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In 2006, construction of a new water treatment vault near the edge of the maple swamp provided an opportunity to experiment with native plants in a green roof habitat.
In order for green roofs to provide “habitat islands” for native insects and ground-nesting birds, they should be planted with native species, but little is known about which eastern North American plants can survive the demanding roof conditions.
The goals for the WCBG green roof are to evaluate native plants for potential use on roofs, and to sustain a diverse community of native plants without supplemental water or nutrients in standard green roof growing conditions (e.g. a maximum depth of 6” of a growing medium composed mostly of expanded shale). Of the 28 species originally planted in April 2006, all native to eastern North America, most individuals of all but one species survived the first two growing seasons, including the extended drought of late summer 2007, and some species are spreading (Fragaria virginiana) or seeding in in large numbers (Sedum nevii). No additional plantings are planned.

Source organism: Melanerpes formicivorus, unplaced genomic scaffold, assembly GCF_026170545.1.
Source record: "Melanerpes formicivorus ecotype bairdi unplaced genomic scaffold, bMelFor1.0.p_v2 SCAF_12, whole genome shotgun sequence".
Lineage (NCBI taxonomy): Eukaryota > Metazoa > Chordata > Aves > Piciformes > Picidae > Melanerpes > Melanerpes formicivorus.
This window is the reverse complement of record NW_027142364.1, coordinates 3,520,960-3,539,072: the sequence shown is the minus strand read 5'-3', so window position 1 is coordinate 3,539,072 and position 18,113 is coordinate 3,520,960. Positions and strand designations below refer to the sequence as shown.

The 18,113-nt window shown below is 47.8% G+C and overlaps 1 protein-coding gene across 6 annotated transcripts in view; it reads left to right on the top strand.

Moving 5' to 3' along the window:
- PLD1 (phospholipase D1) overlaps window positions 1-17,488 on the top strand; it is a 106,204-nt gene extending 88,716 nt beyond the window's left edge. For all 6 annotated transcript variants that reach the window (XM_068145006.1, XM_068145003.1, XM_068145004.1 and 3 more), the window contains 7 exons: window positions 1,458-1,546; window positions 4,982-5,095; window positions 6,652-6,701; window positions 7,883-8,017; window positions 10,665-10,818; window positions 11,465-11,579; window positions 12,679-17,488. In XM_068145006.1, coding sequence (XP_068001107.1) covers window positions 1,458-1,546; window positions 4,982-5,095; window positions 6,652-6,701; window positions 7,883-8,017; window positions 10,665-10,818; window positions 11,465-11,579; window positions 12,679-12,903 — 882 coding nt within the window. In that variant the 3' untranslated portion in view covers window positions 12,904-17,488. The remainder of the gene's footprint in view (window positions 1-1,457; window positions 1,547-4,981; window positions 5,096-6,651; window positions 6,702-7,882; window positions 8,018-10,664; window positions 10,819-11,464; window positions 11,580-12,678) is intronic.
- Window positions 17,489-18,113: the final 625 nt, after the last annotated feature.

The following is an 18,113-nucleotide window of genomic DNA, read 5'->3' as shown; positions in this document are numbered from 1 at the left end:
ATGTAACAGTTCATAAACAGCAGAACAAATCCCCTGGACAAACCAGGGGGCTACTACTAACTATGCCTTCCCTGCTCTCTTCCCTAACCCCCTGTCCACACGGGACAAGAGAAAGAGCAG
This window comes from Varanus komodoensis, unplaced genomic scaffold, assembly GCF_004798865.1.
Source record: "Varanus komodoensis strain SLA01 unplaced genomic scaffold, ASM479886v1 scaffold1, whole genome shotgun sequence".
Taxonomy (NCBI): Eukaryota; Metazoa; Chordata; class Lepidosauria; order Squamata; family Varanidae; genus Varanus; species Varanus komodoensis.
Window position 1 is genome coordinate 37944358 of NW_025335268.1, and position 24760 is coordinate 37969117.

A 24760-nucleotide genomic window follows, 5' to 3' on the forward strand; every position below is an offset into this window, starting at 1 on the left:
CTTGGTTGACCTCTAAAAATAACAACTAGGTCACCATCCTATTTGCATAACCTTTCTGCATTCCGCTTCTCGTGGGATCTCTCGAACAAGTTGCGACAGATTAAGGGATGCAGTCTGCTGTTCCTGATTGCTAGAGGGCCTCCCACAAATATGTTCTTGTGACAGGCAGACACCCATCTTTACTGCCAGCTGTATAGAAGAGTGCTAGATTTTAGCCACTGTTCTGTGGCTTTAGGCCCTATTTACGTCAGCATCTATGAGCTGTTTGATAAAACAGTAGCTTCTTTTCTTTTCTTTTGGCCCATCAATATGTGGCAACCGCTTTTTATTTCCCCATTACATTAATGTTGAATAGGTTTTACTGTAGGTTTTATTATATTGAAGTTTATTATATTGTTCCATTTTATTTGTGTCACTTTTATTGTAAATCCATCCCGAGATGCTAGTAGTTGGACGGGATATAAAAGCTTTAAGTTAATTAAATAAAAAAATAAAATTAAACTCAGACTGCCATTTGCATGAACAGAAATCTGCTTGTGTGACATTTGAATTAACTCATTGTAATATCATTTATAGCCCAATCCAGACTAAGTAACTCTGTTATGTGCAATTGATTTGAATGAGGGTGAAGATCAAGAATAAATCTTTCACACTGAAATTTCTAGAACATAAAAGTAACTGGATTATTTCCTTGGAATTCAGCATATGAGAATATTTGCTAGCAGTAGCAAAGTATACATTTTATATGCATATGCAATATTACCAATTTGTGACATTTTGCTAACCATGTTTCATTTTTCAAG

The plants are monitored each spring and fall. Tap-rooted weeds are pulled, but no other management applied. Species persisting on the roof as of fall 2007 are a mix of forbs (herbaceous flowing plants that are not grasses, sedges or rushes), grasses, low-growing shrubs and a fern, quite a diverse community. Individuals of many of the species on the roof are also planted in the adjoining garden, for comparison of growth and survivorship under the contrasting growing conditions.